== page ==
• So much of their limited profile is Hyatt Place or House for sure which makes it more difficult to use that hard earned status for sure.

  3. After listening to the MTM podcast I came to this article’s comment section expecting to read some emotional nasty negative comments. All I’m seeing are thoughtful, interesting and respectful ones. I am terribly disappointed. Oh well…. I enjoyed the article anyway.

    • Haha – the article comments are great for sure. Most of the stuff you’re looking for was on Twitter / Facebook

  4. If you love HP then I think you are making the correct decision. It doesn’t make sense to love HP and maintain Globalist

  5. Appreciate you breaking it down and your transparency, especially with the recent changes. Used to be a Marriott loyalist, shifting to Hyatt and now just not even sure. Doing what’s best for you and your travel preferences seems to be the right thing to do!

    • Doing what works for you is key for sure! I think Hyatt is a great status and Globalist is the best hotel status out there. If they fit with the way you travel and you stay at full service properties 15+ nights a year I think you’ll have a good experience overall.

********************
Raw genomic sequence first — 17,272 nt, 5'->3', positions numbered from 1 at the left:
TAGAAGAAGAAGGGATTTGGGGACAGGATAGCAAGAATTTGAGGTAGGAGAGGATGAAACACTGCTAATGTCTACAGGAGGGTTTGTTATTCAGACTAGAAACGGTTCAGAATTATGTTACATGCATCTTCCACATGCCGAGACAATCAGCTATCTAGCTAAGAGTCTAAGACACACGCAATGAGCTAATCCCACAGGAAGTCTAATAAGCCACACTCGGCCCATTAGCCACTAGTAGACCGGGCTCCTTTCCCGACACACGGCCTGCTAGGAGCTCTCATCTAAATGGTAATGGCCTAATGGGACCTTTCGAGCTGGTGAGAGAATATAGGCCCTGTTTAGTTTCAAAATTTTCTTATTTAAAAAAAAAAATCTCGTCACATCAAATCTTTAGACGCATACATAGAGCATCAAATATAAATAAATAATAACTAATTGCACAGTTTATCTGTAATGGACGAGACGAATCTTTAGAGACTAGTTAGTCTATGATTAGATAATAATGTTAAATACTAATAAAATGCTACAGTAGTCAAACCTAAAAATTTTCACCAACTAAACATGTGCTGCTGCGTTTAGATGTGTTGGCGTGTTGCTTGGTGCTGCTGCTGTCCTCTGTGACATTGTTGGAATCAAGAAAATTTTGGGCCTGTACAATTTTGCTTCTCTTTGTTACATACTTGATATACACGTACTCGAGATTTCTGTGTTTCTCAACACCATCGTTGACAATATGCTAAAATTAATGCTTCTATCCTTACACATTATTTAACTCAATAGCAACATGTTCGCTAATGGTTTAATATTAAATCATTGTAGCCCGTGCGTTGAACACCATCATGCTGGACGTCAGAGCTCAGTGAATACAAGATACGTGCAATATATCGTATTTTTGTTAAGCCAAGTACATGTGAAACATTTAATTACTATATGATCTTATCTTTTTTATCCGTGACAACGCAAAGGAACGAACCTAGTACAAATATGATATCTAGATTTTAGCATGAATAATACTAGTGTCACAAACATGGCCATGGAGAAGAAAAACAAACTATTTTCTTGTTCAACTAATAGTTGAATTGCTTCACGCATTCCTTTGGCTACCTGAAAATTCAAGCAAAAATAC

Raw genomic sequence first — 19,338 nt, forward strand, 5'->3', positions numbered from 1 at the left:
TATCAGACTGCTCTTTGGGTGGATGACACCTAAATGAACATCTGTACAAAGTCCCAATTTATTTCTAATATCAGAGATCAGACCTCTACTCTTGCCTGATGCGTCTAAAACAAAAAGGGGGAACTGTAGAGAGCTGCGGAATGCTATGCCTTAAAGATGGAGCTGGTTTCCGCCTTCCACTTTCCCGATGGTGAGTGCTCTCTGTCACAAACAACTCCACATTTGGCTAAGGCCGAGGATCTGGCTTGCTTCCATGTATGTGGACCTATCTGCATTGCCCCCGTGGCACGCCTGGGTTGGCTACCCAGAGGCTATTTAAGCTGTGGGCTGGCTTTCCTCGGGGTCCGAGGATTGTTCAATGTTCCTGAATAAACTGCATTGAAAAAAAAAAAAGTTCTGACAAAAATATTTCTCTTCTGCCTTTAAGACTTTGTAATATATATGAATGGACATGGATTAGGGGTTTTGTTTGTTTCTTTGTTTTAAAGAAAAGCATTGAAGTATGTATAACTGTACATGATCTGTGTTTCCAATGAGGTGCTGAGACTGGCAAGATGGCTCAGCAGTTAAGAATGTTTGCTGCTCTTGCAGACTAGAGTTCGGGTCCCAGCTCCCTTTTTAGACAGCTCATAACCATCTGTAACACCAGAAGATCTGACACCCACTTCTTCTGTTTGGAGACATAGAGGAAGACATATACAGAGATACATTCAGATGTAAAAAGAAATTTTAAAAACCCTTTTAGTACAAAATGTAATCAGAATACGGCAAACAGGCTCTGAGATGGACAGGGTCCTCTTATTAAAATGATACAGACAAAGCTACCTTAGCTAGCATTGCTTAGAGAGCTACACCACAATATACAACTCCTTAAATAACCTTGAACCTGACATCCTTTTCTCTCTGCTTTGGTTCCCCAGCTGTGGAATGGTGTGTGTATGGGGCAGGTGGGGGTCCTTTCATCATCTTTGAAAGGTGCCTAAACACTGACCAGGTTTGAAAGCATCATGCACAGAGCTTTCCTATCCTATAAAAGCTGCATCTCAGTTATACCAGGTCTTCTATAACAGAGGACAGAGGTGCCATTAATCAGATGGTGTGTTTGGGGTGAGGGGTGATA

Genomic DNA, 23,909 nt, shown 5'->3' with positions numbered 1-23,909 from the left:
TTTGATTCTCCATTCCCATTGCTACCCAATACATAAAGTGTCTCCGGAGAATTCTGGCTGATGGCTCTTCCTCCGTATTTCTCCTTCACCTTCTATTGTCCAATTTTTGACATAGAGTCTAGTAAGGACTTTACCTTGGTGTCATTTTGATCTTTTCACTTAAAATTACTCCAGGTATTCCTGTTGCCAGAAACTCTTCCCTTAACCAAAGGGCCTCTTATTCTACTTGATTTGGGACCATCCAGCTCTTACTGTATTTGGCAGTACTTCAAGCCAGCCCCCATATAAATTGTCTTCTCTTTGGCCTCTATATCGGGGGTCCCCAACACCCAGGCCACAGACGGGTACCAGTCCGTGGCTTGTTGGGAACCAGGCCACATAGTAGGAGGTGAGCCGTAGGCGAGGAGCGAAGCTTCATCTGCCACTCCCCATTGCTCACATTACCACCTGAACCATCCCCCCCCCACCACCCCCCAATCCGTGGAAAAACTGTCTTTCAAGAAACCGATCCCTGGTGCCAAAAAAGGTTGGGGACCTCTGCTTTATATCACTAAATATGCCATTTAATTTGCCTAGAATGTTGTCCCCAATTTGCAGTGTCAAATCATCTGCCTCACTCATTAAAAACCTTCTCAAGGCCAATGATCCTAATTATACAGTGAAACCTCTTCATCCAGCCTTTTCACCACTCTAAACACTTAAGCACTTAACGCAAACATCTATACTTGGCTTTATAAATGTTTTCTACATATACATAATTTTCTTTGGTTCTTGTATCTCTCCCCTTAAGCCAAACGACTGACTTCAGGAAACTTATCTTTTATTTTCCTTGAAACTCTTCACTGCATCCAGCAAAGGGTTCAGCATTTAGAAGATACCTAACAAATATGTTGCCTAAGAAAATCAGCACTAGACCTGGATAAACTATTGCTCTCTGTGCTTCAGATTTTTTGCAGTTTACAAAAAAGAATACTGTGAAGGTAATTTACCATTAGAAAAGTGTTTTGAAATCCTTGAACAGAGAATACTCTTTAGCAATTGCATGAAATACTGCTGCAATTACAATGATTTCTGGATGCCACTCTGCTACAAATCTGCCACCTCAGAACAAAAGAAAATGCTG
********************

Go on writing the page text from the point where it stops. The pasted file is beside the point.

• “Just because a status is valuable, or the best out there, which both things are true here, it doesn’t mean that it will be a good fit for you. Here are the reasons Hyatt Globalist status isn’t worth it for me. — Mark Ostermann”

        Great post except for repeating the demonstrably bogus claim about Globalist being “the best status out there”, a claim that this very post of your contradicts.

        Unquestionably and quantifiably, the single most valuable perk in hotel loyalty is the 4th or 5th award night free that Hilton, IHG and Marriott give their members, but Hyatt does not. Despite that clear shortcoming, Globalist still qualifies as the “best” elite status to you? After effectively destroying other claimed advantages of the Globalist status, why would you keep singing the bogus tune about it being the “best” status out there? It is okay to challenge dogma, y’know, especially in the travel blogosphere echo chamber where standards of “excellence” are simply made up and then become dogma through sheer repetition.

        • @DCS The 4th (or 5th) night free may be beneficial to you but that doesn’t mean it applies to all.

          I rarely stay at any property for 5 nights in a row. Even if I were in a location for such a period of time I would still probably change hotels even only for a change of scenery.

          So while the free night may be beneficial to you, I still value Globalist over Hilton Diamond or Marriott Titanium.